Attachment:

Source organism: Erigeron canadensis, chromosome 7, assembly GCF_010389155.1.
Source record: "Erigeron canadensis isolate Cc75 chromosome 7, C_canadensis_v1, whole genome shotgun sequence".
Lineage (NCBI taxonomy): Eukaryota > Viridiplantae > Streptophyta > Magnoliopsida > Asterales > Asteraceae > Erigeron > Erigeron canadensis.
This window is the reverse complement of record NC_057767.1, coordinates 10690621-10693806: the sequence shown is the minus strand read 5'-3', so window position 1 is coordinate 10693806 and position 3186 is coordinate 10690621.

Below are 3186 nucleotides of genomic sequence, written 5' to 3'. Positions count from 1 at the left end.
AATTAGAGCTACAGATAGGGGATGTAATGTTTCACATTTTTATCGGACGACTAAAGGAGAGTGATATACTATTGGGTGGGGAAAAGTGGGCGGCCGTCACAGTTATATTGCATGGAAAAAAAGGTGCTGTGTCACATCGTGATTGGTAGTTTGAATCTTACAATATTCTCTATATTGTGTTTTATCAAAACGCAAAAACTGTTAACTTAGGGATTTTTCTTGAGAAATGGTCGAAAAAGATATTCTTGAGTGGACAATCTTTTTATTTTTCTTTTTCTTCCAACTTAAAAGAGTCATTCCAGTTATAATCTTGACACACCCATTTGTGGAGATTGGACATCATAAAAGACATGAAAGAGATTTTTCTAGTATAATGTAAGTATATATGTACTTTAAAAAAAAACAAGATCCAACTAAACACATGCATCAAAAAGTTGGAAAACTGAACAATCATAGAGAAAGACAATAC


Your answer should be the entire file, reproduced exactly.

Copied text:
Source organism: Erigeron canadensis, chromosome 7, assembly GCF_010389155.1.
Source record: "Erigeron canadensis isolate Cc75 chromosome 7, C_canadensis_v1, whole genome shotgun sequence".
Lineage (NCBI taxonomy): Eukaryota > Viridiplantae > Streptophyta > Magnoliopsida > Asterales > Asteraceae > Erigeron > Erigeron canadensis.
This window is the reverse complement of record NC_057767.1, coordinates 10690621-10693806: the sequence shown is the minus strand read 5'-3', so window position 1 is coordinate 10693806 and position 3186 is coordinate 10690621.

Below are 3186 nucleotides of genomic sequence, written 5' to 3'. Positions count from 1 at the left end.
AATTAGAGCTACAGATAGGGGATGTAATGTTTCACATTTTTATCGGACGACTAAAGGAGAGTGATATACTATTGGGTGGGGAAAAGTGGGCGGCCGTCACAGTTATATTGCATGGAAAAAAAGGTGCTGTGTCACATCGTGATTGGTAGTTTGAATCTTACAATATTCTCTATATTGTGTTTTATCAAAACGCAAAAACTGTTAACTTAGGGATTTTTCTTGAGAAATGGTCGAAAAAGATATTCTTGAGTGGACAATCTTTTTATTTTTCTTTTTCTTCCAACTTAAAAGAGTCATTCCAGTTATAATCTTGACACACCCATTTGTGGAGATTGGACATCATAAAAGACATGAAAGAGATTTTTCTAGTATAATGTAAGTATATATGTACTTTAAAAAAAAACAAGATCCAACTAAACACATGCATCAAAAAGTTGGAAAACTGAACAATCATAGAGAAAGACAATAC